Unrepenting Pheasant

Some time back, I cycled to chapel and found a couple of pheasants on the lane. The road to Salem Chapel is narrow (but not, sadly, straight) and the two game birds startled at my approach, running forward to escape my presence. We know that such birds’ taste is far superior to their intellectual capacity, and took several hundred yards of running to realise that a change of direction into one of the fields would better serve their purpose. Curiously, the younger of the two, a brown-feathered youngster, understood this more quickly than the fully fledged adult male. I was mildly amused by the sight of chasing pheasants on my bicycle, yet also pondering this similarity between this and the non-believer.

Many non-Christians come to assess their lives and are disappointed with what they see. They detect moral deficiency, general failings, unfulfillment and inner emptiness. Some of them seek to remedy this by simply working harder, or by turning to ‘wokeism’ with its hectoring self-righteousness, or to eastern spirituality and its attendant Buddha statues staring out to space with expressions of simpering serenity. Yet none of it works, none of it satisfies, and none of it brings about lasting moral regeneration. If anything, such efforts simply make one prouder, which is the greatest enemy to gospel acceptance. No, if we are to begin to be the people whom God intended us to be, we are to repent and believe the gospel. To repent means to turn around, to alter one’s path, to radically change direction. We no longer live for self, but for Christ. Where He goes, we follow; where He sends, we go. To seek self-improvement without repenting of sin is to be less wise than a foolish pheasant hoping to out-run a cycling pastor on his way to lead public worship.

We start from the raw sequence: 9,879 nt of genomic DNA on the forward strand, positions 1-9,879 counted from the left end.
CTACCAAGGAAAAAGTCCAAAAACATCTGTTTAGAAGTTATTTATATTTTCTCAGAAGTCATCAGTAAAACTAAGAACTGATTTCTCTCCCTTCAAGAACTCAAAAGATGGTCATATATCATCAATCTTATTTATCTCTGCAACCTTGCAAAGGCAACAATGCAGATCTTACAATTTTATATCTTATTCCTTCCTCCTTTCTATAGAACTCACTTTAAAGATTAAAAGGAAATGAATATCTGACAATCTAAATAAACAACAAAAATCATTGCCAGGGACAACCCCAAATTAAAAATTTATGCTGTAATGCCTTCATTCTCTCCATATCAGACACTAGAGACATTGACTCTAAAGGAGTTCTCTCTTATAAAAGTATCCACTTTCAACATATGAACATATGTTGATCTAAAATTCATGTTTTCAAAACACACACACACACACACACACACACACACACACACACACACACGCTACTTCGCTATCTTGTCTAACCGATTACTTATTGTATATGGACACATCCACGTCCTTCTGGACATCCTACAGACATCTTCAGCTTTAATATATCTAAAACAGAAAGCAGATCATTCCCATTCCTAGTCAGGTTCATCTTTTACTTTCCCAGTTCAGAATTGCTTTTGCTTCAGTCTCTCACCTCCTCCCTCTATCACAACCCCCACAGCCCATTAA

Then Peter said to them, “Repent, and let every one of you be baptised in the name of Jesus Christ for the remission of sins; and you shall receive the gift of the Holy Spirit. Acts 2:38, NKJV